JIS News

Music, especially Gospel Music, provides an excellent platform for promoting the values and attitudes that are needed by Jamaica and the entire world in order to build more caring and loving societies, as well as relationships that are based on mutual respect and understanding, said Industry and Tourism Minister, Aloun Ndombet-Assamba. She was speaking recently at the album launch of local gospel artiste, Shirley Willis.
“The album we launch today is meeting an important need that is being felt by people all over the world – young and old, rich and poor. It is the need for a deeper meaning to our lives that can only be filled by spiritual means,” the Minister said.
With this, she noted her satisfaction with the high level of youth involvement in spiritual activities, adding that it was integral to the society’s achievement of lasting peace and harmony.
She further noted that the Ministry was pleased to be associated with the staging of “Fun in the Son”, the religious Spring Break, as it was wonderful to observe the way in which the event had grown from its “mustard seed” beginnings into a strong tree in whose shade, youth from all over the world were coming to be spiritually refreshed.
“I truly believe that the involvement of our youth in spiritual activities is integral to our society’s and the world’s achievement of lasting peace and harmony,” she said.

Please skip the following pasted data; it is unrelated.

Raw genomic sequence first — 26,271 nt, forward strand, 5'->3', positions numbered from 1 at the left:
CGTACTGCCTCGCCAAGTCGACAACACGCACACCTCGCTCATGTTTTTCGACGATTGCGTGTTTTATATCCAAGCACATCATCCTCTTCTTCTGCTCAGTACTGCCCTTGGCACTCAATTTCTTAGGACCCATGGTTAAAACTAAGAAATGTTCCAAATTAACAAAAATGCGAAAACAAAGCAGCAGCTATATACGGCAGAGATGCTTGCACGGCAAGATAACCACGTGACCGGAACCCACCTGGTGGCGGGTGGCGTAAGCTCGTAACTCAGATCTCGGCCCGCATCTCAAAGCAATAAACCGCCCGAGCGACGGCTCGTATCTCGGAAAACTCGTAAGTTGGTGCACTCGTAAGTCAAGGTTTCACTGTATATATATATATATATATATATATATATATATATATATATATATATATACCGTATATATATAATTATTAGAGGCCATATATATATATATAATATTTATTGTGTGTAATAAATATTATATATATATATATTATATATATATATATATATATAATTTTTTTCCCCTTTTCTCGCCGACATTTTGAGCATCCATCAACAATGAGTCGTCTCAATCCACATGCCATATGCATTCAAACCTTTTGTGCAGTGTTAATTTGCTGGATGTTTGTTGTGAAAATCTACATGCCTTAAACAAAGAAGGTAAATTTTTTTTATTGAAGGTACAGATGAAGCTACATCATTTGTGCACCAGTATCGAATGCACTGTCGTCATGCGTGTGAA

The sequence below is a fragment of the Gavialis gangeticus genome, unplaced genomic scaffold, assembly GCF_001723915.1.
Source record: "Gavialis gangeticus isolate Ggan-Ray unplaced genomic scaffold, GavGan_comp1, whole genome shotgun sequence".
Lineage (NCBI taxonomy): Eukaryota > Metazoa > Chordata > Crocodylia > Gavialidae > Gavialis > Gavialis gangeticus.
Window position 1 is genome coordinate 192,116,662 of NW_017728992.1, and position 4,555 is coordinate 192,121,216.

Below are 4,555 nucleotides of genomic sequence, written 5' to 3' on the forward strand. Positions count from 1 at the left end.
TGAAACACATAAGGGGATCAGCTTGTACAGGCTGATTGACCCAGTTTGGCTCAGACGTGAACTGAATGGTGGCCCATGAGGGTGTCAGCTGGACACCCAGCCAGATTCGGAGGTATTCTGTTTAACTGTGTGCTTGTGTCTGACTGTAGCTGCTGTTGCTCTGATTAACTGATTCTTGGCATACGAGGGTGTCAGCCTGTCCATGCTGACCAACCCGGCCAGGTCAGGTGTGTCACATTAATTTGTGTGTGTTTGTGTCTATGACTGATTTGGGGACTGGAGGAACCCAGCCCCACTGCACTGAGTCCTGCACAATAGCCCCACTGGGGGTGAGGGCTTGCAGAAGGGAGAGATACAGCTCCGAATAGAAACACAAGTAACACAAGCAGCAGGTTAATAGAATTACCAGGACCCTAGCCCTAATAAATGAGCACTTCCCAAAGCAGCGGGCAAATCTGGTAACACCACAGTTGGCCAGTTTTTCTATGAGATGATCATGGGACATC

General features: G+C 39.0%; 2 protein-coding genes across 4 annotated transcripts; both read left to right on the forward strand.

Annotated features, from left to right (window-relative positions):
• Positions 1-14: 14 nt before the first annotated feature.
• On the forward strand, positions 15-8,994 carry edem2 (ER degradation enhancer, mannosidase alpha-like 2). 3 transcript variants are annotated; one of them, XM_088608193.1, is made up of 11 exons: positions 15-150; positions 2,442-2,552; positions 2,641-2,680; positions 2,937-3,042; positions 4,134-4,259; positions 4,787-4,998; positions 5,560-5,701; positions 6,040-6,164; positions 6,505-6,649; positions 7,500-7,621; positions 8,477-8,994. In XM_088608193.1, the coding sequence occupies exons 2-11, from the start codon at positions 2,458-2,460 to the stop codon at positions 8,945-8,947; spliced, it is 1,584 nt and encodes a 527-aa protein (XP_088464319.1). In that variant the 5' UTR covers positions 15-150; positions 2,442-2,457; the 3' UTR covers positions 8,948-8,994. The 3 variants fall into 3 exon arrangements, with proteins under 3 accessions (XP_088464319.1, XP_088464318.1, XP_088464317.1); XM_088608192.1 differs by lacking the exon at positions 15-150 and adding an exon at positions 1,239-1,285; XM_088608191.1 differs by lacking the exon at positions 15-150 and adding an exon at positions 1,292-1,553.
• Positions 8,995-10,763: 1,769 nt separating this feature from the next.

Continuing, the Tourism Minister noted that as tourism evolved from the three S’s of “sun, sand and sea” into the three E’s of “emotions, experience and education”, events like “Fun in the Son” were useful in helping to enhance Jamaica’s comparative advantage in world tourism.
In commending Ms. Willis on the launch of her first solo gospel album titled “Trust Him More”, Mrs. Assamba urged her to continue setting high standards for the entire music industry, adding that she had always sought to maximize the use of her God-given gifts.
“The Government fully recognizes the great potential of top-quality music and entertainment for strengthening Jamaica’s economy,” she noted.This, she said, was being piloted by the Entertainment Sector Policy that sought to foster, encourage and facilitate the development of a globally viable Jamaican Entertainment Industry and to “preserve our people’s creative expressions”.
The album features 14 tracks and was produced by Dean Frazer. Most of the songs have a traditional sound, as the influence of Willis’ love for hymn book songs was evident. Willis, however, still managed to drop in a couple tracks on the album that have a reggae flavour, sprucing up the album’s overall listening appeal.
Having spent 30 years as lead vocalist in the popular local gospel group The Grace Thrillers, Willis is confident of the success of her new solo project, and said she had no fears of venturing out on her own, as God was always with her.
She is best known for her time with the group, having produced hit songs including “I Must Tell Jesus”, “Can’t Even Walk” and “I Wanna Hear the Story”.

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